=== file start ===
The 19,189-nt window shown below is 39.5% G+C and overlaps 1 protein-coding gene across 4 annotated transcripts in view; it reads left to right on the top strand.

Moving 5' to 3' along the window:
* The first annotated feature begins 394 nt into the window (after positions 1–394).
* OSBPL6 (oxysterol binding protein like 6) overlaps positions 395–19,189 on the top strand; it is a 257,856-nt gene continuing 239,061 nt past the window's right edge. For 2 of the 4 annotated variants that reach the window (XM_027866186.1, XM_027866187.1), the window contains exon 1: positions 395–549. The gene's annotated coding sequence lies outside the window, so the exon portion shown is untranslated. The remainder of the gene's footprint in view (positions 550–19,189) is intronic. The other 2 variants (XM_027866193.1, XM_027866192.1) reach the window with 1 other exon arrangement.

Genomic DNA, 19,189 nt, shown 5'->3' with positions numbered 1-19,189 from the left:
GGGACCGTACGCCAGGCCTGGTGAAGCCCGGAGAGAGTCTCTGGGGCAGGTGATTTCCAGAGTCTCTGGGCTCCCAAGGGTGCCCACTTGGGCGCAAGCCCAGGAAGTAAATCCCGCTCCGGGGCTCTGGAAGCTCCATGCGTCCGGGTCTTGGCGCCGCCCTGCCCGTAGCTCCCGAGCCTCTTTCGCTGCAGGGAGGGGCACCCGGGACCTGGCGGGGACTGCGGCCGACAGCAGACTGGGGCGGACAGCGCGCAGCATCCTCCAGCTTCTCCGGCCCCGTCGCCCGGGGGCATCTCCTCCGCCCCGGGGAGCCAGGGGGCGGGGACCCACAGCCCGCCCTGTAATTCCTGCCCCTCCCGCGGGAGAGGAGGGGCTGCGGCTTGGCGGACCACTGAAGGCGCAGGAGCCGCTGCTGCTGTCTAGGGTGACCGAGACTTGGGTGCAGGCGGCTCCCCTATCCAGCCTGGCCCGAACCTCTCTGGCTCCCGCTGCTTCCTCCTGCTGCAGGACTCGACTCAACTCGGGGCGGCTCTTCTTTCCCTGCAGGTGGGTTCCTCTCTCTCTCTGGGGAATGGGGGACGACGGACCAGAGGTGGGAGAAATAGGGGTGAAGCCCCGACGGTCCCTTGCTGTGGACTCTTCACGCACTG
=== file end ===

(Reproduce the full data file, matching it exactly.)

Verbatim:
The 19,189-nt window shown below is 39.5% G+C and overlaps 1 protein-coding gene across 4 annotated transcripts in view; it reads left to right on the top strand.

Moving 5' to 3' along the window:
* The first annotated feature begins 394 nt into the window (after positions 1–394).
* OSBPL6 (oxysterol binding protein like 6) overlaps positions 395–19,189 on the top strand; it is a 257,856-nt gene continuing 239,061 nt past the window's right edge. For 2 of the 4 annotated variants that reach the window (XM_027866186.1, XM_027866187.1), the window contains exon 1: positions 395–549. The gene's annotated coding sequence lies outside the window, so the exon portion shown is untranslated. The remainder of the gene's footprint in view (positions 550–19,189) is intronic. The other 2 variants (XM_027866193.1, XM_027866192.1) reach the window with 1 other exon arrangement.

Genomic DNA, 19,189 nt, shown 5'->3' with positions numbered 1-19,189 from the left:
GGGACCGTACGCCAGGCCTGGTGAAGCCCGGAGAGAGTCTCTGGGGCAGGTGATTTCCAGAGTCTCTGGGCTCCCAAGGGTGCCCACTTGGGCGCAAGCCCAGGAAGTAAATCCCGCTCCGGGGCTCTGGAAGCTCCATGCGTCCGGGTCTTGGCGCCGCCCTGCCCGTAGCTCCCGAGCCTCTTTCGCTGCAGGGAGGGGCACCCGGGACCTGGCGGGGACTGCGGCCGACAGCAGACTGGGGCGGACAGCGCGCAGCATCCTCCAGCTTCTCCGGCCCCGTCGCCCGGGGGCATCTCCTCCGCCCCGGGGAGCCAGGGGGCGGGGACCCACAGCCCGCCCTGTAATTCCTGCCCCTCCCGCGGGAGAGGAGGGGCTGCGGCTTGGCGGACCACTGAAGGCGCAGGAGCCGCTGCTGCTGTCTAGGGTGACCGAGACTTGGGTGCAGGCGGCTCCCCTATCCAGCCTGGCCCGAACCTCTCTGGCTCCCGCTGCTTCCTCCTGCTGCAGGACTCGACTCAACTCGGGGCGGCTCTTCTTTCCCTGCAGGTGGGTTCCTCTCTCTCTCTGGGGAATGGGGGACGACGGACCAGAGGTGGGAGAAATAGGGGTGAAGCCCCGACGGTCCCTTGCTGTGGACTCTTCACGCACTG